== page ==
I myself work on Free software project with multiple contributors and regularly scheduled releases.  We use git, we use bzr, and some of the upstreams we contribute to used hg.  All DVCSs work pretty much the same.  What we end up using is the continuous integration methodology that became popularized with the "Agile" silver bullet solution a few years ago: the guiding philosophy is "trunk is always publishable."  That means a pull request (using Github terminology: it could be a request to pull, a series of patches in email, or a merge proposal on Launchpad) get built against trunk using the CI service and if approved after a manual review, it gets automerged into trunk.  Releases are done by tagging a specific revision on the trunk.  Branches are done from the trunk, and from time to time get synched to trunk to make sure they remain mergable.  QA (or the design team) also test builds from feature branches, and the entire feature may be rejected before landing; we have infrastructure to automatically create deployable packages from branches for just such QA use.  In reality, we end up having QA test such deployments before they get merged to trunk just to ensure trunk always remains shippable (which gives us 2 levels of QA: per-pull-request and regular sanity testing of trunk, but they do different tests).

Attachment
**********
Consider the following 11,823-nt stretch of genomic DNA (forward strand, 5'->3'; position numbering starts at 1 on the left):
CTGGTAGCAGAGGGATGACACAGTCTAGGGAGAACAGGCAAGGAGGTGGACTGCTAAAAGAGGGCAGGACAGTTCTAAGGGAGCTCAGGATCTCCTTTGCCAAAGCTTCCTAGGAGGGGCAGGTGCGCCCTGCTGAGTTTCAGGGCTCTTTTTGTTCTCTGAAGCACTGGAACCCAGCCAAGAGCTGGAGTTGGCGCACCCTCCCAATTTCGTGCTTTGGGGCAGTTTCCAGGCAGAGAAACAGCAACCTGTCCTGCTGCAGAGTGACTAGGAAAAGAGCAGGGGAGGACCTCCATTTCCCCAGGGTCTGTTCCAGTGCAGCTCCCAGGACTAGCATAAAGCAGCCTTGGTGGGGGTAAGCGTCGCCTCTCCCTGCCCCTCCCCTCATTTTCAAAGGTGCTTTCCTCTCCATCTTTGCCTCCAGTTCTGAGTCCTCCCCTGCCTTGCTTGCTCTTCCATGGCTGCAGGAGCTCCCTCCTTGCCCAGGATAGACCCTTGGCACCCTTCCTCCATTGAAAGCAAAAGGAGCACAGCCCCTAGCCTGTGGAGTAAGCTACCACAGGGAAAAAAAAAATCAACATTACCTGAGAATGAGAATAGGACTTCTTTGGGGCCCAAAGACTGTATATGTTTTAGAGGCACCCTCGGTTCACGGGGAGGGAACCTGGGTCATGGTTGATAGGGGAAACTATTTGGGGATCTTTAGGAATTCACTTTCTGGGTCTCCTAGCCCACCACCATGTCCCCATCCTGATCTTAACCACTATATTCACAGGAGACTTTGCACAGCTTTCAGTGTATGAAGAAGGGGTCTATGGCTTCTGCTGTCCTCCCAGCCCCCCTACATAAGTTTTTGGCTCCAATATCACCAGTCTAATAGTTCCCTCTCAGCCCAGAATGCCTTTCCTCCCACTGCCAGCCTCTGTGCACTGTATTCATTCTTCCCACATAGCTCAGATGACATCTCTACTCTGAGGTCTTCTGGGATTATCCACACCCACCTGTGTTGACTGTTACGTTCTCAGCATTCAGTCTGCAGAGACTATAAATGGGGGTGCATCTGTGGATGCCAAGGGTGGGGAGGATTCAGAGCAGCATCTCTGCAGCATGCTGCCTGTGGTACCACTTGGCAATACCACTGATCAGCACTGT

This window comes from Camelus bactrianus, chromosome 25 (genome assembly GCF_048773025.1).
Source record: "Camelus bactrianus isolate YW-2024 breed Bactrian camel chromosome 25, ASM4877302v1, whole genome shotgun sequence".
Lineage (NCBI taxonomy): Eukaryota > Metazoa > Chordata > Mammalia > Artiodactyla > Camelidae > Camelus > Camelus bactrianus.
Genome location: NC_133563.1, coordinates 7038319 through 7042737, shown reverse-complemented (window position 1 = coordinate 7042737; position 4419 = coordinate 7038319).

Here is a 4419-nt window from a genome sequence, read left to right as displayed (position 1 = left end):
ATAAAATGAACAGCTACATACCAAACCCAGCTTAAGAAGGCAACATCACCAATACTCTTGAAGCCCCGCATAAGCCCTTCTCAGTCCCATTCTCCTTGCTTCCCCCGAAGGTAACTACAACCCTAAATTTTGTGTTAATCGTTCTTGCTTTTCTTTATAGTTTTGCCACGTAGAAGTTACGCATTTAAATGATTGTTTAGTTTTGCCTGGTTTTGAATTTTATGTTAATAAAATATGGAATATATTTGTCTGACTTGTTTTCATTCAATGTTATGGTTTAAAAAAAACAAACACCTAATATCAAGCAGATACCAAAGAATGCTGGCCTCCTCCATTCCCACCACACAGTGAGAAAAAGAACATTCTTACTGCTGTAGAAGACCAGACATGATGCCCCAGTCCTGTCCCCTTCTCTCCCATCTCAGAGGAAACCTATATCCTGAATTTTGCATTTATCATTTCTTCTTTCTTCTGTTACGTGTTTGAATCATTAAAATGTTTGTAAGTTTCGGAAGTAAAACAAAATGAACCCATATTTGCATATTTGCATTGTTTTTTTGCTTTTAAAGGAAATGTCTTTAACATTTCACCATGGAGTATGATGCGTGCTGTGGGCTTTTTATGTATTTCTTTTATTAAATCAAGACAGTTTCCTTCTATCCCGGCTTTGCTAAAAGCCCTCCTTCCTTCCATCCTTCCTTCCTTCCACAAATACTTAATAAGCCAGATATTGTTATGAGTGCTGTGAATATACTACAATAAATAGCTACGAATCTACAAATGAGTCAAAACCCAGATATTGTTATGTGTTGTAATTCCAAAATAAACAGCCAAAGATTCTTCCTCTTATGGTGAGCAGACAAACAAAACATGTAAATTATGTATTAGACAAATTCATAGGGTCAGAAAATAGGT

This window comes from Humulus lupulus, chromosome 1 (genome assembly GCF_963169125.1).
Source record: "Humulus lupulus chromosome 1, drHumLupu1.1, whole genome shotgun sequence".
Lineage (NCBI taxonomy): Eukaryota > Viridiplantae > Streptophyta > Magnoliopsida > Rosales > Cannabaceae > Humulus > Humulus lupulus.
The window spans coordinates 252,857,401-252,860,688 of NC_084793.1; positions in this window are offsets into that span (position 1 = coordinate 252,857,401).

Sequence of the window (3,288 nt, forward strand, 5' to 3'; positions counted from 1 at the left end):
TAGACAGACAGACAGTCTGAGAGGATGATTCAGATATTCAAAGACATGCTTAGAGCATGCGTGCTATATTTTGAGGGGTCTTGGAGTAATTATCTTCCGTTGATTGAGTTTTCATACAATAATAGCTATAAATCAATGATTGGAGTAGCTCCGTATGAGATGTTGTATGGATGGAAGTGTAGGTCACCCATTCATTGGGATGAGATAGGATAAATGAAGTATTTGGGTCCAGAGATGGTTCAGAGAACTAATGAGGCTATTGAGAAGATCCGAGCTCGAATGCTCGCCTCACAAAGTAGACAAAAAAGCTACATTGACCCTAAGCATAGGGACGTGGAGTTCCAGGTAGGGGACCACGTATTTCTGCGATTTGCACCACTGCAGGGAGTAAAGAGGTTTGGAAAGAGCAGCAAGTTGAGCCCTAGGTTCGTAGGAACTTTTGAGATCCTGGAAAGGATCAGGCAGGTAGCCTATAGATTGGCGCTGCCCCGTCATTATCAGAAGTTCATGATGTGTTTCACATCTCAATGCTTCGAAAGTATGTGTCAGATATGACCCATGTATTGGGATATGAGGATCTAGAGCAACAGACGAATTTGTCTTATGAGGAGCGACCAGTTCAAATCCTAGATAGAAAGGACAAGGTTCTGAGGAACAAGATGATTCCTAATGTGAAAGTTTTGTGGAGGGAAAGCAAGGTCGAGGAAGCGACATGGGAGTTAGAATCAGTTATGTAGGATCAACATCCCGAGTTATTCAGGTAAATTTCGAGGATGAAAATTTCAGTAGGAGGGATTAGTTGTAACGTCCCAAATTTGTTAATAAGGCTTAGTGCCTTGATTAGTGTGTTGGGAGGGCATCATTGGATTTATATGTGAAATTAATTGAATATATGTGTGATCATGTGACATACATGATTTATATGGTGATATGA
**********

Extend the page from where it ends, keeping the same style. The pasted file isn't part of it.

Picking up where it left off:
The projects I work on have between 3 and 30 full-time developers working on them.  We do regularly scheduled releases and maintain old releases for up to 5 years.  Our workflow is simpler than yours.

 

I think your solution is more complicated than it really needs to be for the projects with which I have experience, but may just be the solution for your own particular project culture.